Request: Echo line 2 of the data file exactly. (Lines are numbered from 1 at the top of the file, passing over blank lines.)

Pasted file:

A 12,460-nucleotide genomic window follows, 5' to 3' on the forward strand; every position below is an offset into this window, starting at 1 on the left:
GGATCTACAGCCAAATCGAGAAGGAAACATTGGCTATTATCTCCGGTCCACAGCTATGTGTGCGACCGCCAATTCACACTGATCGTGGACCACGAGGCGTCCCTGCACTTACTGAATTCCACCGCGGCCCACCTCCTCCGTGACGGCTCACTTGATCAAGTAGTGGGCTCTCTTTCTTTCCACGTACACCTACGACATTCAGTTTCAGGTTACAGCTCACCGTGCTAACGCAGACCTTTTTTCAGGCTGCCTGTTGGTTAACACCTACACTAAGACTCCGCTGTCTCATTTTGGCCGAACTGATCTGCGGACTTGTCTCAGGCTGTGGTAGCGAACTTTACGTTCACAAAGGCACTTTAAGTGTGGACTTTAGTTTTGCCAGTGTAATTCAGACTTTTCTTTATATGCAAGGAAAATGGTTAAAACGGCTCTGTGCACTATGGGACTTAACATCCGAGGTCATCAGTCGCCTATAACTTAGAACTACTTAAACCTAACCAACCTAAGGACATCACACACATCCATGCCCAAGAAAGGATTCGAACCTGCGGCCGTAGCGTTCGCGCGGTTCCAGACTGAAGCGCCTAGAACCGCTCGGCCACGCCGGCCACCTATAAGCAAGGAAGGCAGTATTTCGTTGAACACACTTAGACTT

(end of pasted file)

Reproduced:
GGATCTACAGCCAAATCGAGAAGGAAACATTGGCTATTATCTCCGGTCCACAGCTATGTGTGCGACCGCCAATTCACACTGATCGTGGACCACGAGGCGTCCCTGCACTTACTGAATTCCACCGCGGCCCACCTCCTCCGTGACGGCTCACTTGATCAAGTAGTGGGCTCTCTTTCTTTCCACGTACACCTACGACATTCAGTTTCAGGTTACAGCTCACCGTGCTAACGCAGACCTTTTTTCAGGCTGCCTGTTGGTTAACACCTACACTAAGACTCCGCTGTCTCATTTTGGCCGAACTGATCTGCGGACTTGTCTCAGGCTGTGGTAGCGAACTTTACGTTCACAAAGGCACTTTAAGTGTGGACTTTAGTTTTGCCAGTGTAATTCAGACTTTTCTTTATATGCAAGGAAAATGGTTAAAACGGCTCTGTGCACTATGGGACTTAACATCCGAGGTCATCAGTCGCCTATAACTTAGAACTACTTAAACCTAACCAACCTAAGGACATCACACACATCCATGCCCAAGAAAGGATTCGAACCTGCGGCCGTAGCGTTCGCGCGGTTCCAGACTGAAGCGCCTAGAACCGCTCGGCCACGCCGGCCACCTATAAGCAAGGAAGGCAGTATTTCGTTGAACACACTTAGACTT